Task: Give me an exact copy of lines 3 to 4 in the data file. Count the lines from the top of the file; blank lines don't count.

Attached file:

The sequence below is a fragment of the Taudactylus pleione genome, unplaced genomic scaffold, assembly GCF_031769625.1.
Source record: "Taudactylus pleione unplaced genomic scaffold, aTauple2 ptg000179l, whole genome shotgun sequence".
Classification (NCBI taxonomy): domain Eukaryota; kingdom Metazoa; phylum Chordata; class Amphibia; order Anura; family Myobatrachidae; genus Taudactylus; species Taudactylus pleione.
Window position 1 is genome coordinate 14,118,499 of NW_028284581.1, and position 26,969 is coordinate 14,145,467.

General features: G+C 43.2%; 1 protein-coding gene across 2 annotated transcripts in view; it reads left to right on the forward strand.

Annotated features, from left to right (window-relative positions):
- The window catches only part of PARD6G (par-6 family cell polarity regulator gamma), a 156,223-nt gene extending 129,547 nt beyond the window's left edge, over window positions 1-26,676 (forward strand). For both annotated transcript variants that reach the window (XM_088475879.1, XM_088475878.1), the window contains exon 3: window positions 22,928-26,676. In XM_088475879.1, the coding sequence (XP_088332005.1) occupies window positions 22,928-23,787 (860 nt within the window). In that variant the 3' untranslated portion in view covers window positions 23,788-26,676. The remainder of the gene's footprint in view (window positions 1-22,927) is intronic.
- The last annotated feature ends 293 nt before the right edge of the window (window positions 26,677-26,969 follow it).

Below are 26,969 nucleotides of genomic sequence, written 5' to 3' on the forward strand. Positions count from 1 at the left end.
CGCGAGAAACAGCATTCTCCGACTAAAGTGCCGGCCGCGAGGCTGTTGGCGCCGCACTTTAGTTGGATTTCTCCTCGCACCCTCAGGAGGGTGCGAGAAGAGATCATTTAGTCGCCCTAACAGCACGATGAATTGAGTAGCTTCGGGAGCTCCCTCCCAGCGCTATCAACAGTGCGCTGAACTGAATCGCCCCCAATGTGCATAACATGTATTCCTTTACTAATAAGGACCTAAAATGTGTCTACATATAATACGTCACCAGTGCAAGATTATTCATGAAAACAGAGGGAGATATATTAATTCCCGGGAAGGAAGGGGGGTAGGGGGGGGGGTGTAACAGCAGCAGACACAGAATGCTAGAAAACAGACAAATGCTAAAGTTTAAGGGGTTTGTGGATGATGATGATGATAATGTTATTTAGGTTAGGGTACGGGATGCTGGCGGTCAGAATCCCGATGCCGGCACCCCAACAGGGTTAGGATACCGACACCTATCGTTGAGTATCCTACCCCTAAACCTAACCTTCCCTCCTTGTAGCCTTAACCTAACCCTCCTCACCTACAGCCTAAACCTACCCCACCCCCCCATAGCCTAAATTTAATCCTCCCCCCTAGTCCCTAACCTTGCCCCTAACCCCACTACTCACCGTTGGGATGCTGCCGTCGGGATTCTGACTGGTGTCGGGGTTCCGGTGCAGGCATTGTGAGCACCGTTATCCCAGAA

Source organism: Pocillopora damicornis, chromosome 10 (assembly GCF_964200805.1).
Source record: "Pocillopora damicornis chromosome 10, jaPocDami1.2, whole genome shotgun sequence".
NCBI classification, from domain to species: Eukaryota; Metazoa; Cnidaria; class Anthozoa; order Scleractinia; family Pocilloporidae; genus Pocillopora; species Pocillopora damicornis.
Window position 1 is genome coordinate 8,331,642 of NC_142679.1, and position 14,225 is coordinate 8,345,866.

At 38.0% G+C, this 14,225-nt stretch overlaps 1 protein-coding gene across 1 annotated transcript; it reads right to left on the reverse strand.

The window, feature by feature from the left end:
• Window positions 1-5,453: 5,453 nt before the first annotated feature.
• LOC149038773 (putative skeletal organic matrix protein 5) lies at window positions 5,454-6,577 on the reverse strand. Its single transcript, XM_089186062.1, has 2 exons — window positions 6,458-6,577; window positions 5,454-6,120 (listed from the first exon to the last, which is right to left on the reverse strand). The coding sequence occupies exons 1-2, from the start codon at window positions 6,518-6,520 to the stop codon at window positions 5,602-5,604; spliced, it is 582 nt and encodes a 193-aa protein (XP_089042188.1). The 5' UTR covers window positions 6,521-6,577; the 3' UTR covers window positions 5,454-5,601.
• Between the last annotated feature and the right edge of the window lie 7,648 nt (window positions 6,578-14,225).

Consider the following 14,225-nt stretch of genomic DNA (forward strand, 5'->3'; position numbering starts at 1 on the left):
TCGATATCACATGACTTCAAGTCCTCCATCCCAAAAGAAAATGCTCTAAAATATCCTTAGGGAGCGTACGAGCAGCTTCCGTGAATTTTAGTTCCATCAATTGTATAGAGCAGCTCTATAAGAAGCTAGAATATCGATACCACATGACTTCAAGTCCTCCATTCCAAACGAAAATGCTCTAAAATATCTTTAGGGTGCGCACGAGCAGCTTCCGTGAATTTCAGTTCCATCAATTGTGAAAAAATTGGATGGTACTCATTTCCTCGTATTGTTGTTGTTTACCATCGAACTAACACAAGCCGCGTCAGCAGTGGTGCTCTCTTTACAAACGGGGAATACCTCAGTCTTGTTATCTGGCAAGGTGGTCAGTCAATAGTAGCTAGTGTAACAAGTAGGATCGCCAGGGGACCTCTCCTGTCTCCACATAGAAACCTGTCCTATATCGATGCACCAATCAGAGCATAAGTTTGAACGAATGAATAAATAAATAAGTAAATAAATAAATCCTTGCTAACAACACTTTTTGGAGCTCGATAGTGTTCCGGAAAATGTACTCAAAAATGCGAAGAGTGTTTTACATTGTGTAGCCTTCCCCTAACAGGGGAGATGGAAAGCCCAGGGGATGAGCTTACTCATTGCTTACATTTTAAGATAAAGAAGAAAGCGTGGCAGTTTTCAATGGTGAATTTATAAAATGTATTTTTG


Classification (NCBI taxonomy): domain Eukaryota; kingdom Metazoa; phylum Chordata; class Amphibia; order Anura; family Myobatrachidae; genus Taudactylus; species Taudactylus pleione.
Window position 1 is genome coordinate 14,118,499 of NW_028284581.1, and position 26,969 is coordinate 14,145,467.